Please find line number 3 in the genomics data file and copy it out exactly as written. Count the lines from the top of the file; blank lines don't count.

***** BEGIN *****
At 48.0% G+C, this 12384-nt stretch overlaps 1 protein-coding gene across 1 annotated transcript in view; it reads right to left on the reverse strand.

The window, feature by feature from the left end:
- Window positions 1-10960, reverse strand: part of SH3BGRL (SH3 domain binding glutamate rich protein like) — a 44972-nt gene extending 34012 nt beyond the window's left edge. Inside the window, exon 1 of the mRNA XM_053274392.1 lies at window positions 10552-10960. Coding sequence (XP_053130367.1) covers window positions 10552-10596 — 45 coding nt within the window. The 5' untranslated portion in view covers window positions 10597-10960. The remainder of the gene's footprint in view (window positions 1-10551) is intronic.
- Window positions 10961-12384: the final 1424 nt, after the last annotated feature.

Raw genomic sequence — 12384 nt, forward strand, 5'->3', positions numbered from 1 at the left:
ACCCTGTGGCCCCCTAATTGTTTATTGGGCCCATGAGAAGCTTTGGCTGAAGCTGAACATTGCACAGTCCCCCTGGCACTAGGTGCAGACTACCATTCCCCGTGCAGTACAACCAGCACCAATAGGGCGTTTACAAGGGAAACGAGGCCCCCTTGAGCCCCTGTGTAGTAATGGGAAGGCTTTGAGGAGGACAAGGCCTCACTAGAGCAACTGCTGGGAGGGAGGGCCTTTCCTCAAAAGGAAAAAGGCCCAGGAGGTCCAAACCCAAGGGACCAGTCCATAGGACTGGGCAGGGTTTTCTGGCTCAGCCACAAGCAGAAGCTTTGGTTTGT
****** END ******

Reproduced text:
- Window positions 1-10960, reverse strand: part of SH3BGRL (SH3 domain binding glutamate rich protein like) — a 44972-nt gene extending 34012 nt beyond the window's left edge. Inside the window, exon 1 of the mRNA XM_053274392.1 lies at window positions 10552-10960. Coding sequence (XP_053130367.1) covers window positions 10552-10596 — 45 coding nt within the window. The 5' untranslated portion in view covers window positions 10597-10960. The remainder of the gene's footprint in view (window positions 1-10551) is intronic.